Monday, March 9, 2009

Kansas City Here I Come

Benny Moten Orchestra, Thick Lip Stomp, 1926

Benny Moten Orchestra, Moten Stomp, 1927

New Orleans was the birthplace of Jazz, Chicago in the early 20s was its second home, and in the mid to late 20s, New York City became the place to be, but that doesn't mean that great Jazz wasn't played elsewhere. Until prominent Jazz bands became nationally broadcast in the 30s, so-called "Territory Bands" were more common, and the greatest territory band outside of the great capitals of jazz was Benny Moten's Kansas City Orchestra. Getting his start in the early 20s, Benny Moten's band dominated the midwestern-plains circuit. Its earliest recordings in 1923 show a more ragtime based rhythm, but also a focus on the blues that would remain characteristic of the Kansas City Style well into the 30s, and which was one of the elements that made the Basie band the force that brought the living, beating heart back into Jazz in the Swing era, when commercialism and sophistication were threatening to stifle it. By the way, the devil-may-care attitude of Kansas City's Mayor Prendergast and his machine encouraged the proliferation of night clubs with hot music and hotter patrons that made the city the center of vice, accompanied by the swinginest jams ever heard, all through the era.

And, if for no other reason, the Moten orchestra is famous as the birthplace and core of the later Count Basie Band. In fact, Basie got his big break from Moten later in the 20s, and he met a number of later Basie stalwarts, prominently bassist Walter Page, in the Moten band, or in Page's case, even earlier in Walter Page's Blue Devils, later folded into the Moten Band. Basie, and later Goodman, also featured Moten's tune 'Moten Swing' prominently in their playbooks in the 30s. Benny Moten himself, though, wasn't around to hear it. He died prematurely of what should have been a routine operation in 1933, and Basie inherited the greatest territory band that ever was.

We shall hear more of this band as we move through the years...

Sunday, March 8, 2009

Louis Armstrong 1924-25

Fletcher Henderson Orchesra with Louis Armstrong, Copenhagen 1924

Bessie Smith with Louis Armstrong, St. Louis Blues, Jan 1925

In 1923, Louis Armstrong made his first recordings, with his mentor, King Oliver. In late 1925, he began a series of (studio only) recordings, the Hot 5's and Hot 7's, that utterly transformed the course of jazz forever by establishing the virtuoso solo as the sine qua non for every jazz performance. But what was he doing between these two periods?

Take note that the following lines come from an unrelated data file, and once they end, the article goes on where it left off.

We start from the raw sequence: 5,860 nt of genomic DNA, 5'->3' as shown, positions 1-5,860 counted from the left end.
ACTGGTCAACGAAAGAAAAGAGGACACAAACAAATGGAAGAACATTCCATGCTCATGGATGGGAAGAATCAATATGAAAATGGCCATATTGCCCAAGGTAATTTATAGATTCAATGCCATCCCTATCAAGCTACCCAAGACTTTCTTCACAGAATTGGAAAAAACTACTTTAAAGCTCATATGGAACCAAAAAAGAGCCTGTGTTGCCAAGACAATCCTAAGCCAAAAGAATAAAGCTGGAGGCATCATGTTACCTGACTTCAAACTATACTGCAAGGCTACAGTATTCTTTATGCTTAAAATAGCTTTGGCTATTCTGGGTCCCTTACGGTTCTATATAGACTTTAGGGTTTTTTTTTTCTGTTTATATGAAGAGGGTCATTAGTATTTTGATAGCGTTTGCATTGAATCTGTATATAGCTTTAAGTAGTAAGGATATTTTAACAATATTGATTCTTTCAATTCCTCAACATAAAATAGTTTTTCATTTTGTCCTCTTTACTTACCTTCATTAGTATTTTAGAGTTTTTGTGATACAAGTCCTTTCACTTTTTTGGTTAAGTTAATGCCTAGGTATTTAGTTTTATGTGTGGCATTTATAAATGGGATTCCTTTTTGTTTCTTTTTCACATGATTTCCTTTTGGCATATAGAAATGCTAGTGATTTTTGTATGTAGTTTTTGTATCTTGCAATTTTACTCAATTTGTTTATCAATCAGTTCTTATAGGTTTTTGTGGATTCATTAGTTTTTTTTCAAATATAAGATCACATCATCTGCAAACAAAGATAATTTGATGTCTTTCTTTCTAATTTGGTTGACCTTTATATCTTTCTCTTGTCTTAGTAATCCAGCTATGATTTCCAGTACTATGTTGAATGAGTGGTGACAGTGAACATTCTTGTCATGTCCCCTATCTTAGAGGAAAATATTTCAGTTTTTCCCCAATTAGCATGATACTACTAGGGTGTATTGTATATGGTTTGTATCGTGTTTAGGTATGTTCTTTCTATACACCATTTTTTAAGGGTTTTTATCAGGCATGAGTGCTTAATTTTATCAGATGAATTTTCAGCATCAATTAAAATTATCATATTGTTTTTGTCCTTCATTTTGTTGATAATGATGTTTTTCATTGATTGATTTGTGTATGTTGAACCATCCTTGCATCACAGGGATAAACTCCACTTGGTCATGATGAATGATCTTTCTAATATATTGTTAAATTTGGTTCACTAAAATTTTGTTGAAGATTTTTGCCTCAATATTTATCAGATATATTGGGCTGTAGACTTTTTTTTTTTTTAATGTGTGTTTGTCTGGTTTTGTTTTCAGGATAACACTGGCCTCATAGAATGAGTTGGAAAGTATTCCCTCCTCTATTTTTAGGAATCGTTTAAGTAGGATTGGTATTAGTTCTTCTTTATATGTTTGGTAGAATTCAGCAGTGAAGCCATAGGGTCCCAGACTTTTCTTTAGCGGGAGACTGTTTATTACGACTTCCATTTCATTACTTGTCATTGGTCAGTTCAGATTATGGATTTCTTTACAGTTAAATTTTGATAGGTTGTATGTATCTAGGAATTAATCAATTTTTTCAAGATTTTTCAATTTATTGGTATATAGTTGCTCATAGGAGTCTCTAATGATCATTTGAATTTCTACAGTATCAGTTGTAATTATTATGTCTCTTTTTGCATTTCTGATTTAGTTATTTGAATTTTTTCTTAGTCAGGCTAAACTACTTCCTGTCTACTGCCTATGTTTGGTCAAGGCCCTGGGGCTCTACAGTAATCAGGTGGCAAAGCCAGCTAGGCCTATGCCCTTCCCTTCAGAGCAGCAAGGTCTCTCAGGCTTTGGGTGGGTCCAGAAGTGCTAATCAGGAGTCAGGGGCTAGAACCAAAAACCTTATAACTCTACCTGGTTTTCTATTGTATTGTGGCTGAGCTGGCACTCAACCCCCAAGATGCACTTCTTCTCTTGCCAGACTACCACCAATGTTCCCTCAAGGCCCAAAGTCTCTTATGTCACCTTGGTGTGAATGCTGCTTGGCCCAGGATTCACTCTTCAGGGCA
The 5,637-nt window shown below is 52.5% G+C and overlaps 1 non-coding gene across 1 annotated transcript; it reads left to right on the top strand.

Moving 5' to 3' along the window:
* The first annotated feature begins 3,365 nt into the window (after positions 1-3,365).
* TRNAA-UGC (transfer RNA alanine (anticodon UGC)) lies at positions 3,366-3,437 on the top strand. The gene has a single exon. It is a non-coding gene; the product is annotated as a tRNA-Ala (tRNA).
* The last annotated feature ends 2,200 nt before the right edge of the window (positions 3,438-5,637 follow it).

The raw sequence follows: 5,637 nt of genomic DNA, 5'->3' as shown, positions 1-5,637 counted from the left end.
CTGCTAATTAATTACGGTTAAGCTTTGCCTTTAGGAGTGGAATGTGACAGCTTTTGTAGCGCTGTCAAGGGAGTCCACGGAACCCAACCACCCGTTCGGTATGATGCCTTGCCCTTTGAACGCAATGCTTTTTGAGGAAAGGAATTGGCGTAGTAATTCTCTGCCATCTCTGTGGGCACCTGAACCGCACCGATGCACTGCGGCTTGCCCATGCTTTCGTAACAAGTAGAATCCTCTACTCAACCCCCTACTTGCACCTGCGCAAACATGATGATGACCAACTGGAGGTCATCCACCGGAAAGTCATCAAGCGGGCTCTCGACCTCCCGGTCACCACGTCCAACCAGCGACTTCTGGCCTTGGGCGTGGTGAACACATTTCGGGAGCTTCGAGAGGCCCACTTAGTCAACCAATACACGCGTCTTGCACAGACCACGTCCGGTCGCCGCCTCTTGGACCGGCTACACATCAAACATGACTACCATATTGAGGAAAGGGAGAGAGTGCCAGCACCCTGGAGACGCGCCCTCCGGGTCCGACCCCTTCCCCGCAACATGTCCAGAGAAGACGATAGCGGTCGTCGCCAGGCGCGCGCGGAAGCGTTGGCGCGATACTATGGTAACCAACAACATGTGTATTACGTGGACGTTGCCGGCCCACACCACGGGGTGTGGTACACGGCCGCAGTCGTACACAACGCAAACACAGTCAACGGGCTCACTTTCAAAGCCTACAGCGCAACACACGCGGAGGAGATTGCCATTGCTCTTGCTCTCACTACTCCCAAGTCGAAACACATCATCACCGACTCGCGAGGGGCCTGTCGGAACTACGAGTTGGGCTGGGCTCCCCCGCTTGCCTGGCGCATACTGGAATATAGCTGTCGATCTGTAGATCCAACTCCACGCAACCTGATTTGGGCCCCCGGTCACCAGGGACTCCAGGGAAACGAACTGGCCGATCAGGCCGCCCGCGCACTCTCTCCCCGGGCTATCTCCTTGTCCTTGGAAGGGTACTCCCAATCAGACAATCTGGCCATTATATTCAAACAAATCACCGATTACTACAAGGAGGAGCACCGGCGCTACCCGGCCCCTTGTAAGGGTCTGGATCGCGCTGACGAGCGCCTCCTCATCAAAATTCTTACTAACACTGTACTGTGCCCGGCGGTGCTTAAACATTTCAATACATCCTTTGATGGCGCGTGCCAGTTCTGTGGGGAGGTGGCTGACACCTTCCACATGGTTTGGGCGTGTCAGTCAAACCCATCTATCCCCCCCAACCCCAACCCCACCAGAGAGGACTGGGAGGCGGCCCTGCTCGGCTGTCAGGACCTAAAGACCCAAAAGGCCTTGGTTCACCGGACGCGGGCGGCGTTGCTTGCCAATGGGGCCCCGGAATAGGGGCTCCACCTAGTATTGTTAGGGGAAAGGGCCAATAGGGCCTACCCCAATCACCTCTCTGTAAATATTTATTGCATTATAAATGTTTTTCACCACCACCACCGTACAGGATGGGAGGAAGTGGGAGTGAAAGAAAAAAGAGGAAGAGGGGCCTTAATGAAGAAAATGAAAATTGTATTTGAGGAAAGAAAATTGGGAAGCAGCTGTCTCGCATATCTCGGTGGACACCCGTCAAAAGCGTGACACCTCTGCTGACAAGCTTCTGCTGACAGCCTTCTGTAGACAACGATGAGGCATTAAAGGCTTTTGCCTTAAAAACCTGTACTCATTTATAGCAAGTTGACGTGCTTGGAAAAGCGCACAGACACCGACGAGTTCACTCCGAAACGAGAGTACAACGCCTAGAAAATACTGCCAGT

In New York City, Fletcher Henderson had by 1924 already established his orchestra as the number one jazz group in town. Of course, these NYC black musicians had very different background than the New Orleans trained performers like Armstrong, no matter whether they were black or white. Henderson had already begun the process of creating written arrangements for jazz tunes, an innovation required for the northern musicians for whom improvisational counterpoint was not part of their training, and which would be brought to new heights later by Don Redman. But he had heard Armstrong and knew that he would be a really exciting addition. Armstrong finally listened to the prompting of his wife at the time, Lillian Hardin Armstrong, to strike out on his own, and accepted Henderson's offer.

The Henderson recording here is not the absolute best for highlighting Armstrong's contributions to the band, but you can hear him strike out with the vigorous and driving tone that certainly woke up the new york musicians, and impelled them to sharpen their sense of rhythm, not to mention the proper application of the blues scale.

(Also, the proud owner of this actual original 78, and a beautiful victrola, has unaccountably chosen to highlight his possesions in a bare room with such live reverberations that they threaten to overwhelm the actual recording. I apologise for being so lazy that I have not yet created my own videos to make up for the lacunae in the You Tube recordings that are currently available. Truly, I am teh lazy blogger!)

The other recording here is a famous one that Louis made with the Empress of the Blues, Bessie Smith. All through the 20s, Louis would find the time to pick up a few dollars by performing on recordings with singers. (Musicians would only make a flat fee for recordings, with no royalties or residuals, until the successful outcome of the strike they held during WWII. The so-called V-Discs were made by the U.S. Army during this strike to make sure that servicemen would not be deprived of jazz during the strike!)

In this great recording of W.C. Handy's St. Louis Blues, Armstrong can barely restrain himself from playing while Bessie Smith is singing. In fact, he is not really showing good musical manners! However, the result for us is a feast of virtuoso singing and playing that makes this side one of the most rewarding of Bessie Smith's many fine recordings. Bessie was not as pleased as we might be - she told her producers to never hire Louis again, and the remainder of her recordings from this period often feature Louis' replacement in the Henderson band, the unjustly neglected Joe Smith.

(okay, for some insane reason there is some copyright issue with this particular recording. it is still, however, a 'must hear' for fans of pops and the empress of the blues)